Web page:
My dear Senator Udall,
You say, “I firmly believe that reproductive health care is a personal matter that should be left to individuals, their families, their doctors, and their religious counselors.” That sounds good, but in actuality it ignores the fact that a new life in already in this world, growing as we all do from day to day in this life. Reproductive health care must begin with that new life in the womb, to nurture and provide a wholesome,supportive environment. Your position, ignores each individual’s right to their own life. Your position abandons your responsibility while giving to a doctor or a religious counselor a sacrosanct role. Mother, father, counselor, minister; none of these, has the authority to take a human life because tragic, untimely or inconvenient circumstances surround the new life coming into this world, and present in the womb. It is not a question of choice. We are not given the choice of taking another’s life. When we choose to take a life, we kill what God has begun. You do not have that authority, nor does a mother, father, doctor, priest or counselor. Words do not change truth. Truth is staring you in the face and your look the other way, when you support legislation that treats life as some material commodity rather than the holy gift of God that it is.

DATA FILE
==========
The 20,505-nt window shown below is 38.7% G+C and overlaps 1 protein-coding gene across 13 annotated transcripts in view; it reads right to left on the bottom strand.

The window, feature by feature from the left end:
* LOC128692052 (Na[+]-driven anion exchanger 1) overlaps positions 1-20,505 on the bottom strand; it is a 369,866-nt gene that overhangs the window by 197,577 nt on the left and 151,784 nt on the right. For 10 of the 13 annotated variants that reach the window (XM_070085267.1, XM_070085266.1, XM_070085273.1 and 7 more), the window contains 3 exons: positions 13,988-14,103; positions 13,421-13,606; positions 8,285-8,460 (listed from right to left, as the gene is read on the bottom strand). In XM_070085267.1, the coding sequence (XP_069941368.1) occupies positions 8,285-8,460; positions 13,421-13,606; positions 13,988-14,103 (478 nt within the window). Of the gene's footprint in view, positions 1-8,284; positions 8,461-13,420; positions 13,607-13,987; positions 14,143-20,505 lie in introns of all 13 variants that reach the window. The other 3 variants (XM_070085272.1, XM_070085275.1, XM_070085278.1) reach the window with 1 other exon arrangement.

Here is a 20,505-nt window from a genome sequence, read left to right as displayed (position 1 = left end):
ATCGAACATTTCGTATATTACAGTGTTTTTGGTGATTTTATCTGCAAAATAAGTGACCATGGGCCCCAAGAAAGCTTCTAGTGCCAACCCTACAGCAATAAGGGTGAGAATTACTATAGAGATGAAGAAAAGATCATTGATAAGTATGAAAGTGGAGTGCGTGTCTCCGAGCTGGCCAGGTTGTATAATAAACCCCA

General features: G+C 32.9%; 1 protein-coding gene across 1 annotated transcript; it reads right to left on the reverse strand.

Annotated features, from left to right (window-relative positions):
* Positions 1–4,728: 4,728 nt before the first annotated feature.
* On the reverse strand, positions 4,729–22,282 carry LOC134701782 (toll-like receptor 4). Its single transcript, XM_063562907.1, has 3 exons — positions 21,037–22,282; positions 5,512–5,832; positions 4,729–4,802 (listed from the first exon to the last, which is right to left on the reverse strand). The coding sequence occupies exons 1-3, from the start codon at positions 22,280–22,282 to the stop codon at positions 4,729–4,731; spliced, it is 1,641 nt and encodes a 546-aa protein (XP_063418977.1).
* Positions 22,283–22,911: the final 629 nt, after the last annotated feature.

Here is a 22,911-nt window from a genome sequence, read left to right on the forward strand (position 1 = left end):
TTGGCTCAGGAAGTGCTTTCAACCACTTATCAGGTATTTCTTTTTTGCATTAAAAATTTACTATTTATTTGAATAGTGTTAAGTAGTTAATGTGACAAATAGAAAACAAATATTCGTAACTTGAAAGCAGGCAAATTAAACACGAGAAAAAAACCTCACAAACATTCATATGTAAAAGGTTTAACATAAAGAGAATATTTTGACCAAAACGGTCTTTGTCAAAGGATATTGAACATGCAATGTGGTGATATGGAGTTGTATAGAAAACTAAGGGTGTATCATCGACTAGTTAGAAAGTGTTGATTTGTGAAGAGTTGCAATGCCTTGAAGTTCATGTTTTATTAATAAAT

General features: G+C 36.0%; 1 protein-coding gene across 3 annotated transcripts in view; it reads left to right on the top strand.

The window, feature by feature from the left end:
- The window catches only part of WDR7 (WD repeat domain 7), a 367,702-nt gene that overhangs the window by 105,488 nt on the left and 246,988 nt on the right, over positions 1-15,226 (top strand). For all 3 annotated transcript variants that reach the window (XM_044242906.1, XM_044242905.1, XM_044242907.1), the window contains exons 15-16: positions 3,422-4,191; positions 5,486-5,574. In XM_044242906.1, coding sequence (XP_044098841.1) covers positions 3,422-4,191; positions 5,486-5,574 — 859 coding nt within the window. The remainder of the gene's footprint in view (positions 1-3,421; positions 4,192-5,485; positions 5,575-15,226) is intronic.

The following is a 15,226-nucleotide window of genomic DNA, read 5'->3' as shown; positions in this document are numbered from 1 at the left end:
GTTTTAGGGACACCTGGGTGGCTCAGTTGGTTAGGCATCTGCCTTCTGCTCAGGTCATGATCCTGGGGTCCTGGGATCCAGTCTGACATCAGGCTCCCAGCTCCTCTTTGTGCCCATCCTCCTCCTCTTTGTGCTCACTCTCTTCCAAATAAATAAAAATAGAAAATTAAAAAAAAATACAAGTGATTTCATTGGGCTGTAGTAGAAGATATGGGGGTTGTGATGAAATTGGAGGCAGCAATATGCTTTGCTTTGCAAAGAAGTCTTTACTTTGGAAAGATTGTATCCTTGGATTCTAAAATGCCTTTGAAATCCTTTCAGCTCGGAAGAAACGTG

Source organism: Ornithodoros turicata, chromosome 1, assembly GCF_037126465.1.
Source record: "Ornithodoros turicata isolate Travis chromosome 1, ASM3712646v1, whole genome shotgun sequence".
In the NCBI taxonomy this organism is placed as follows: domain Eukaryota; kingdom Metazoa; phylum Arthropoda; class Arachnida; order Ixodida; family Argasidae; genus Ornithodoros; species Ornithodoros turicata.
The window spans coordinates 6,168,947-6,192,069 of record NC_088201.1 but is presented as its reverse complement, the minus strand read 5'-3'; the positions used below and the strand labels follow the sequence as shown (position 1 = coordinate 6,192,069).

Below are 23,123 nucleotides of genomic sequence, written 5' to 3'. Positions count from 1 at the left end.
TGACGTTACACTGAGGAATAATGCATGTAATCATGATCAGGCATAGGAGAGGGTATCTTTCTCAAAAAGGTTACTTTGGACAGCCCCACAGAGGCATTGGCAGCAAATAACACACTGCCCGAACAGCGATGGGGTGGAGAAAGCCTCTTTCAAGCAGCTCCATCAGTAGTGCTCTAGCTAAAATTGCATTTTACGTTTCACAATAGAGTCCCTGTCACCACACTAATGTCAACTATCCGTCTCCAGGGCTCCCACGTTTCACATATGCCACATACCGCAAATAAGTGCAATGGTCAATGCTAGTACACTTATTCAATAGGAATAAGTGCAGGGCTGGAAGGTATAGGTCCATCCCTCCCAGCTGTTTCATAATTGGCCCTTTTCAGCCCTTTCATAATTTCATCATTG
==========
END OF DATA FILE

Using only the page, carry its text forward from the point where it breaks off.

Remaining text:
In closing, I refer you to Archbishop Chaput’s words:
“America is not a secular state. As historian Paul Johnson once said, America was ”born Protestant.” It has uniquely and deeply religious roots. Obviously it has no established Church, and it has non-sectarian public institutions. It also has plenty of room for both believers and non-believers. But the United States was never intended to be a ‘’secular” country in the radical modern sense. Nearly all the Founders were either Christian or at least religion-friendly. And all of our public institutions and all of our ideas about the human person are based in a religiously shaped vocabulary. So if we cut God out of our public life, we cut the foundation out from under our national ideals.”“As Chicago’s Cardinal Francis George said recently, too many Americans have ”no recognition of the fact that children continue to be killed [by abortion], and we live therefore, in a country drenched in blood. This can’t be something you start playing off pragmatically against other issues.”